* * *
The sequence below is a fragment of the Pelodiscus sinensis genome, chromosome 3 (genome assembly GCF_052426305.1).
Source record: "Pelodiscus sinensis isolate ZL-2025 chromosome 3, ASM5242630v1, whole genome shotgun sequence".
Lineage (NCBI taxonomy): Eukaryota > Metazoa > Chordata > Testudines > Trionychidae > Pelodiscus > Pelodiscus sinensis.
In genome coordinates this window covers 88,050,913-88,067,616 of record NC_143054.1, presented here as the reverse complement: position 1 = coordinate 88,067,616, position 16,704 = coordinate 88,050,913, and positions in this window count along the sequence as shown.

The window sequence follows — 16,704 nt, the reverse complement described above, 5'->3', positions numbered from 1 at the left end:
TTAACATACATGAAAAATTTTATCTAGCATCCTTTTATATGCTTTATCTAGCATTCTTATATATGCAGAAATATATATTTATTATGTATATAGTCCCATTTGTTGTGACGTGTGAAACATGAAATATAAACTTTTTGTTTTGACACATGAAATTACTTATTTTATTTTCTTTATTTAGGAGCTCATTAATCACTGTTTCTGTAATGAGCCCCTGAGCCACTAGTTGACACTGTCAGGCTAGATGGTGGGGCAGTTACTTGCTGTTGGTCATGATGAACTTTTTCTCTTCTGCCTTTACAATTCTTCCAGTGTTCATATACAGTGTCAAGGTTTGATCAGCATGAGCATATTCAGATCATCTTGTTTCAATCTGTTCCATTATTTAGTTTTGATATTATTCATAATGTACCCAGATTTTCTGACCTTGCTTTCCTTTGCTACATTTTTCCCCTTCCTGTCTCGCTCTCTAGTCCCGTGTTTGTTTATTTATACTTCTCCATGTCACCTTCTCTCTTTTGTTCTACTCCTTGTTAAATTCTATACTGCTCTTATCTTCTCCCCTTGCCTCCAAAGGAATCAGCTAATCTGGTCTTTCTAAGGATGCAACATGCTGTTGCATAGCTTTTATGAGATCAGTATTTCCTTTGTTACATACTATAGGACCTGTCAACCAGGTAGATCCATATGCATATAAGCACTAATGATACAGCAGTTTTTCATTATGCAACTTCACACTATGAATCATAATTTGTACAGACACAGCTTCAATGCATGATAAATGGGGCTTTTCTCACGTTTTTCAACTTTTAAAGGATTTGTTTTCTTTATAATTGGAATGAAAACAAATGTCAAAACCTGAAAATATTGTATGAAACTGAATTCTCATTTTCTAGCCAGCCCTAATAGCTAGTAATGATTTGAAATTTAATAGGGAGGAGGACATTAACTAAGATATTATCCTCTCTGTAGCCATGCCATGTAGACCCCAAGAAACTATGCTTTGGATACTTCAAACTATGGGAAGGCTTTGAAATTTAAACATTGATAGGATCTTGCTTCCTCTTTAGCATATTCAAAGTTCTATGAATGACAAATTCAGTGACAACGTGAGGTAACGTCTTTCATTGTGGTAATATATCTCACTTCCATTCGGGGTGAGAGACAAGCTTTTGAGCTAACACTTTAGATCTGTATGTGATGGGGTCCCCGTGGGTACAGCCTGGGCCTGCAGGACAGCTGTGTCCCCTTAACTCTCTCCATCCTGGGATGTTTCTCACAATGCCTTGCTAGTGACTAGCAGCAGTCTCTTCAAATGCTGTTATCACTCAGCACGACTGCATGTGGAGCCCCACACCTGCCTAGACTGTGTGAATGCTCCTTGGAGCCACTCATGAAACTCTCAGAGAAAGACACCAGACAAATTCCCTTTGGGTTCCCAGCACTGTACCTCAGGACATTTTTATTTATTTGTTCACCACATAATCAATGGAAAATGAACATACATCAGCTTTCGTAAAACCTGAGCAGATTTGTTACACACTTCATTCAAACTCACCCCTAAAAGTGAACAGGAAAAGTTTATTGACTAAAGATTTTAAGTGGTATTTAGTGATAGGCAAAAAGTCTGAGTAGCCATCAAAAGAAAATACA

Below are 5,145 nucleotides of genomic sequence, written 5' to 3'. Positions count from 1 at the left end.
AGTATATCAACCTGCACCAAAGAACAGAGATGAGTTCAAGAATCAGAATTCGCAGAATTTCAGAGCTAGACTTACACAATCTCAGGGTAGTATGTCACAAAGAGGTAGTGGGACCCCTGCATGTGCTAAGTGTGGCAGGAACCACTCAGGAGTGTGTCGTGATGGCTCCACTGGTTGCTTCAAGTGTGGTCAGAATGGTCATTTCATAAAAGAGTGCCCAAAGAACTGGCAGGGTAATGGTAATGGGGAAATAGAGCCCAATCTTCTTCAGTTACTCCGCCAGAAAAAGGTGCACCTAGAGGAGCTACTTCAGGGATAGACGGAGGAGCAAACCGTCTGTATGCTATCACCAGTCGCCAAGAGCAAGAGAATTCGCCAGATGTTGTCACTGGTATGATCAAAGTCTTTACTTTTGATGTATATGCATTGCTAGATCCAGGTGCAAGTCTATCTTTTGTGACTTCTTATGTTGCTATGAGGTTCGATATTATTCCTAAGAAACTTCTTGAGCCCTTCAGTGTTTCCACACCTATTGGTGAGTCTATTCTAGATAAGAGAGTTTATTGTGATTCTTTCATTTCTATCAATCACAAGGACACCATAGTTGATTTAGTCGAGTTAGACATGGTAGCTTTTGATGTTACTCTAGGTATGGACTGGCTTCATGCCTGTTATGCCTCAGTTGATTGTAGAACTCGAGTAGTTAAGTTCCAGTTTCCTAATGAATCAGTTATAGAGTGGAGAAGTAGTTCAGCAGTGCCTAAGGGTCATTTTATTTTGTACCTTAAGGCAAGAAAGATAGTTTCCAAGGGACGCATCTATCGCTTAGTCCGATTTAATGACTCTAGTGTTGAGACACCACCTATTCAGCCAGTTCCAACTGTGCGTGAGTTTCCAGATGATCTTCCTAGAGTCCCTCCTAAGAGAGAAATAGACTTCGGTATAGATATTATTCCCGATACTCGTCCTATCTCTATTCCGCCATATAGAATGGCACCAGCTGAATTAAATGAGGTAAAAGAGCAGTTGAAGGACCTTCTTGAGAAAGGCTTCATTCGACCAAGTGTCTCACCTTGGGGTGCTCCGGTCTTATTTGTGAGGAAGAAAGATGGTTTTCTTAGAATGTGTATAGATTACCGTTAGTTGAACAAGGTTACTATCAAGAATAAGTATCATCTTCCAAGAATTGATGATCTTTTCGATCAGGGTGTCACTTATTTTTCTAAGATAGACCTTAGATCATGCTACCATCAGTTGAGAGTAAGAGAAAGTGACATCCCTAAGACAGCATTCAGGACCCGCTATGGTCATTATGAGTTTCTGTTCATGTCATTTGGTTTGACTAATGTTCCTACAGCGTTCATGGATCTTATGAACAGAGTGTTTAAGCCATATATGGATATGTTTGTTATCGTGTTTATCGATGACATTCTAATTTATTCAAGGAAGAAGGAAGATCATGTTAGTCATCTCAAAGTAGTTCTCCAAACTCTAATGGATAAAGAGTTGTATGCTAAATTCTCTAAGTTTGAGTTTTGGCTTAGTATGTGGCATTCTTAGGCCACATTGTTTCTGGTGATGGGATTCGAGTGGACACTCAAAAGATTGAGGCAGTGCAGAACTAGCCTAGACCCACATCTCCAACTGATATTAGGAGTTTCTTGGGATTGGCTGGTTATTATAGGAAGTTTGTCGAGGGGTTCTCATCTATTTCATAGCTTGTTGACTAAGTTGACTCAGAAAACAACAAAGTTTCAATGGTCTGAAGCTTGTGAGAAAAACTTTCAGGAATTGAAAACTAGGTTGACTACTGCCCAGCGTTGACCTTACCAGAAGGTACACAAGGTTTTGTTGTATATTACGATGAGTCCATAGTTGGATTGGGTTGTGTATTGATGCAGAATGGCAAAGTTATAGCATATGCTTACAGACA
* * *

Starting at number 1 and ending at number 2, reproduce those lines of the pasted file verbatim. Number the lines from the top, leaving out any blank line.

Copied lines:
The sequence below is a fragment of the Pelodiscus sinensis genome, chromosome 3 (genome assembly GCF_052426305.1).
Source record: "Pelodiscus sinensis isolate ZL-2025 chromosome 3, ASM5242630v1, whole genome shotgun sequence".